Enfield needs family homes
Thousands of Enfield families live in homes that are too small for them.
- Enfield has one of the highest rates of overcrowding in the country.
- The council's core strategy, adoped in 2010, correctly identifies the need for family homes, but Labour has not delivered them
- Enfield has not built enough affordable family homes and has built far too many smaller flats.
- The target for homes with 3+ bedrooms was missed by 2,638 homes.
- The target for social rent homes was missed by 991 homes.
- The target for 1-2 bedroom homes was exceeded by 1,507 homes
Because there are too few family homes, rents have been rising
- Affordable properties to rent with 3+ bedrooms in Enfield are relatively scarce.
- The cost of renting 3-bedroom homes has risen much faster in Enfield than in other outer London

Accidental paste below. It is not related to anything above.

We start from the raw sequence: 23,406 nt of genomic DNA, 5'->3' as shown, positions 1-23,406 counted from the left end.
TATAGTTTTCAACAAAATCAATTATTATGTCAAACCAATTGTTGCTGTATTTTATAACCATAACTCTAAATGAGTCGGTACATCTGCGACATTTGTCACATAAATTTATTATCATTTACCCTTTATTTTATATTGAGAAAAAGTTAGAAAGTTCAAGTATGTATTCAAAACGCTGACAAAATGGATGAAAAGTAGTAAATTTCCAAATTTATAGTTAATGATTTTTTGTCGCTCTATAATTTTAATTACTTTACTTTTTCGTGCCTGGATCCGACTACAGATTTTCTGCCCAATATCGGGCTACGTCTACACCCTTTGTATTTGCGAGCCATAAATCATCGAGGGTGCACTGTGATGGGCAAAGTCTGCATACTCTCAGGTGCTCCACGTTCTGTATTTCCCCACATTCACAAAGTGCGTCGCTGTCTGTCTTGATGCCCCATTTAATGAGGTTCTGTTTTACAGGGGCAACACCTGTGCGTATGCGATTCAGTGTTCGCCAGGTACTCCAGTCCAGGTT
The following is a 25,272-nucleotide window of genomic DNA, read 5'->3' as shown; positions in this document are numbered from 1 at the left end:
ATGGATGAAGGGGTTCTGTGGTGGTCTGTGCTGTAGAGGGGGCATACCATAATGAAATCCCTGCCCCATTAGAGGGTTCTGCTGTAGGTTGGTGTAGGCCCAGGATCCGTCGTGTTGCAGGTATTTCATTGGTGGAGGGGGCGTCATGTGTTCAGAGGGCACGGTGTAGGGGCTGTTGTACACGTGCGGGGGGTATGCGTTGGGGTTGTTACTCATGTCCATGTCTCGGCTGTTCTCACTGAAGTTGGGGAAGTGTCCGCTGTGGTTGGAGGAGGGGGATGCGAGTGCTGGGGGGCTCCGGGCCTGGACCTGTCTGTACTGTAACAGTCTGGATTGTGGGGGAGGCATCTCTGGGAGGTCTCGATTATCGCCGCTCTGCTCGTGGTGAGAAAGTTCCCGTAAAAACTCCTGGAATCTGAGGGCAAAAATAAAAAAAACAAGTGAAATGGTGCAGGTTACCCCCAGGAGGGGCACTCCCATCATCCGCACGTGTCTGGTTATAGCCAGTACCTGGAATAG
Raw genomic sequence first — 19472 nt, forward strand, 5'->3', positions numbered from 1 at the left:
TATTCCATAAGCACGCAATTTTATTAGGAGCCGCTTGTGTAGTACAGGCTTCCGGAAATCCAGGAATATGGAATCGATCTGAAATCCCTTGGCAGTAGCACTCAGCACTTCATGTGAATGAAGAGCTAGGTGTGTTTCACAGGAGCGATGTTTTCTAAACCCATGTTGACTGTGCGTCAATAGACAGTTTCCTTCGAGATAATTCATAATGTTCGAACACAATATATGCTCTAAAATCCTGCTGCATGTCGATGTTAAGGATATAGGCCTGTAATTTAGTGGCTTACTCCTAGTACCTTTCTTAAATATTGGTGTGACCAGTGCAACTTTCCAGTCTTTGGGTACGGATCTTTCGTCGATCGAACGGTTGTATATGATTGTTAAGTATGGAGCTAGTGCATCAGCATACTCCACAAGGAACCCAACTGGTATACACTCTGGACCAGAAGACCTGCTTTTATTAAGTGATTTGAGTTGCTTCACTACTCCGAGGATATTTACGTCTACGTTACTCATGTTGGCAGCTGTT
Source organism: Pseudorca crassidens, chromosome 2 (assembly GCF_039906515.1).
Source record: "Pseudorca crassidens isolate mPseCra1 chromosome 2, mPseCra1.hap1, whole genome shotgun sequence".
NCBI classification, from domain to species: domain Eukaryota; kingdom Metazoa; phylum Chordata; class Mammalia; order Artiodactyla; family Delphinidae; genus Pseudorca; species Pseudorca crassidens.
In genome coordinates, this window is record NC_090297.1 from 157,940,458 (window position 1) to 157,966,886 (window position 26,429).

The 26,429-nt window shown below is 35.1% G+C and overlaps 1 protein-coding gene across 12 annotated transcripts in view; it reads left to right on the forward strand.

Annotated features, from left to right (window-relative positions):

- The cost of renting a 3-bedroom home in Enfield has risen much faster than the cost of renting a 1-
The rising cost of 3+ bedroom homes is pricing out local families.
- Many Enfield families are living in homes that are too small for them.
- Some families move away from the area in search of affordable family housing, which can mean leaving
support networks, changing schools and longer commutes.
- Family finances are pushed to breaking point, which can lead to eviction and force families into emergency temporary accommodation.
By missing opportunities for family homes on brownfield sites, the council is jeopardising the Green Belt
- New developments at Chase Farm, Colosseum Retail Park and Meridian Water have too few family-sized affordable homes
- Land at Meridian Water belongs to the council - they are missing a chance to build family homes on their own land!
- If building family homes is put off too long, they may have to be built on precious Green Belt land.